During our elementary school years, there existed a grand total of seven “dinners” we would eat: spaghetti with butter and cheese, Kraft macaroni and cheese (made without butter), pizza with the cheese scraped off, chicken schnitzel, ginger and scallion lo mein, and “burritos” composed solely of tomato and cheddar in a tortilla. As an adult, we now have a very short list of foods we won’t eat (mayonnaise, American, cottage and fontina cheeses and butterscotch are the only things we flat-out refuse to put in our mouth) and regularly babysit for a child that refuses to eat anything besides Annie’s macaroni and cheese, chicken nuggets and “guacamole” (note: said guacamole is actually just a mashed-up avocado with a pinch of salt). We’re well aware that most picky eaters grow out of it (god knows we did), but what causes it in the first place?
According to the New York Times, it’s genetics! This means that if you were a picky eater as a child, your own kid is likely to burst into tears at the sight of stuffed cabbage (not that we regularly did that in elementary school or anything). The good news? There does seem to be a bit of a cure. Experts agree that calm, repeated exposure to new foods every day for five days to two weeks can soothe most fussy eaters. The experts also advise not giving in to children’s demands for “safe” foods (a difficult thing to do when the vast majority of kid’s menus at restaurants seem to consist solely of spaghetti, pizza, chicken nuggets, and hot dogs), and giving foods neat names (a fascinating study revealed that when peas were called “power peas”, children consumed 50% more of the green guys).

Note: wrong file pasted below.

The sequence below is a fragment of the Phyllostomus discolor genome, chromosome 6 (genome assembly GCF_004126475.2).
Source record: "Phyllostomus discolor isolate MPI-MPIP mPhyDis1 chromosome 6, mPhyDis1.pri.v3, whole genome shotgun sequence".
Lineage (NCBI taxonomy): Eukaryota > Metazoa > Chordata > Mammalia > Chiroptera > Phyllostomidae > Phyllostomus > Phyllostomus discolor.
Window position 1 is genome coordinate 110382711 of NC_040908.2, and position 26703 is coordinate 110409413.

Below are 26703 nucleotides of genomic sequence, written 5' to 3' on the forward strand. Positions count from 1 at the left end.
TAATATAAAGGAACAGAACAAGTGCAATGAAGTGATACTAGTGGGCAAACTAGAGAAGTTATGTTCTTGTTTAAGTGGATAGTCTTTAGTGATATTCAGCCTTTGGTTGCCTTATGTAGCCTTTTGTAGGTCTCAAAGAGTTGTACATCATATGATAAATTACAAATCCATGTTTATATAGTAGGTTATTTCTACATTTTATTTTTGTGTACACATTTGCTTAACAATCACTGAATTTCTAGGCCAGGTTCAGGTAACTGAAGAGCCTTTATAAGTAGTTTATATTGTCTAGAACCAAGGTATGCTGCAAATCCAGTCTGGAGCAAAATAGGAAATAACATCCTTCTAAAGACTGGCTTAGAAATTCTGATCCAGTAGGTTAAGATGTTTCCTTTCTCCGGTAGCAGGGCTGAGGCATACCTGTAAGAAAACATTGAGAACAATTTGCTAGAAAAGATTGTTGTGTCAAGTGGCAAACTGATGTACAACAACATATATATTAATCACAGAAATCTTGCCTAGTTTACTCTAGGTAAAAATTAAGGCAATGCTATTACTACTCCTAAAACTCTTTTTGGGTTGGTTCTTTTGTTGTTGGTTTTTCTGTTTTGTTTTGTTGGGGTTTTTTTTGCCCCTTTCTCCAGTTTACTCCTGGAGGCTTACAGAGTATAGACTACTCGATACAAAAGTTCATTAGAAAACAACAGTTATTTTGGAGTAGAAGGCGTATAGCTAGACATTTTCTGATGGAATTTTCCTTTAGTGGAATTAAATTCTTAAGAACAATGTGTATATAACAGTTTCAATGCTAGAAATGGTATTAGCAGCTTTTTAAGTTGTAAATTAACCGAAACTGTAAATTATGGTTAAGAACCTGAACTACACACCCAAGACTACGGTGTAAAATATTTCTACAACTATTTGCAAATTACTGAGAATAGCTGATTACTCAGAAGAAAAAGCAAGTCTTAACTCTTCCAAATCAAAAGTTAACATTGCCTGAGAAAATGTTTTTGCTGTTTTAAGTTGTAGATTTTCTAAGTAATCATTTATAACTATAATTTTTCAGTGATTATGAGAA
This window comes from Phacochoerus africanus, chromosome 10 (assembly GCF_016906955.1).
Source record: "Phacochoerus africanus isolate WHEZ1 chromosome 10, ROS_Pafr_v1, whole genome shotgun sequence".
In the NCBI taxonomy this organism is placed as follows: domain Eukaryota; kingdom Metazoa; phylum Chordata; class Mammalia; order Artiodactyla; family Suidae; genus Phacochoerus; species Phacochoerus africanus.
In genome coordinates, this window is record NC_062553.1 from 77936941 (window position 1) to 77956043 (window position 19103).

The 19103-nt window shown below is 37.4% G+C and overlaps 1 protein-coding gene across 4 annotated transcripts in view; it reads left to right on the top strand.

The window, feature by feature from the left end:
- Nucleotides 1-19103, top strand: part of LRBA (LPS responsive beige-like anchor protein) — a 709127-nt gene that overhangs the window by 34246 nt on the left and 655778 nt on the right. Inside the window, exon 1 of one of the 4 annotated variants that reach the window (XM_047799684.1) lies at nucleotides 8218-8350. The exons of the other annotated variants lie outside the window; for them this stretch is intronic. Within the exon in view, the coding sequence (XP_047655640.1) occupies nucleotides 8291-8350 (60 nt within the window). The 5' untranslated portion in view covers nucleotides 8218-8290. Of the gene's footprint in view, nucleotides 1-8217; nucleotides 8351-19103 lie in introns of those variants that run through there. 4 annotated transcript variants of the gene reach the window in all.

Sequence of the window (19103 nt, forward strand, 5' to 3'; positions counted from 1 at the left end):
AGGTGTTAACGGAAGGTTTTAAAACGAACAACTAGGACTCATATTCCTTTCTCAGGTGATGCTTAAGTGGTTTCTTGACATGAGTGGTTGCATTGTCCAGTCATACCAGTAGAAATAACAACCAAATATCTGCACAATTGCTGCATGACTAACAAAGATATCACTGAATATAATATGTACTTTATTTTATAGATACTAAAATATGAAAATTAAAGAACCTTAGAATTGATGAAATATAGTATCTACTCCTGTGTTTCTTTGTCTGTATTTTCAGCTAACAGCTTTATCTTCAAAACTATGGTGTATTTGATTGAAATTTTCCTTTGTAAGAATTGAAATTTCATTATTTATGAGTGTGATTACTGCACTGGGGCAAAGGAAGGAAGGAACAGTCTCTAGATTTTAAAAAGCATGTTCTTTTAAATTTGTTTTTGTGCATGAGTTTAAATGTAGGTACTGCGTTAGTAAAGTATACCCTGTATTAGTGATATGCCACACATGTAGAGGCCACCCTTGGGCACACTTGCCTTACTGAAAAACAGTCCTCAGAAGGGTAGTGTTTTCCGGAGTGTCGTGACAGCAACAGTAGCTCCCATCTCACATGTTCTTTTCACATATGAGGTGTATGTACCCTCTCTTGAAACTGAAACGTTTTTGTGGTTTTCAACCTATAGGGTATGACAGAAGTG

As for us, we’ll just spend the next few years quietly dreading the day when karma and our own picky genetics will come back to haunt us.
[Photo: Golden Basin]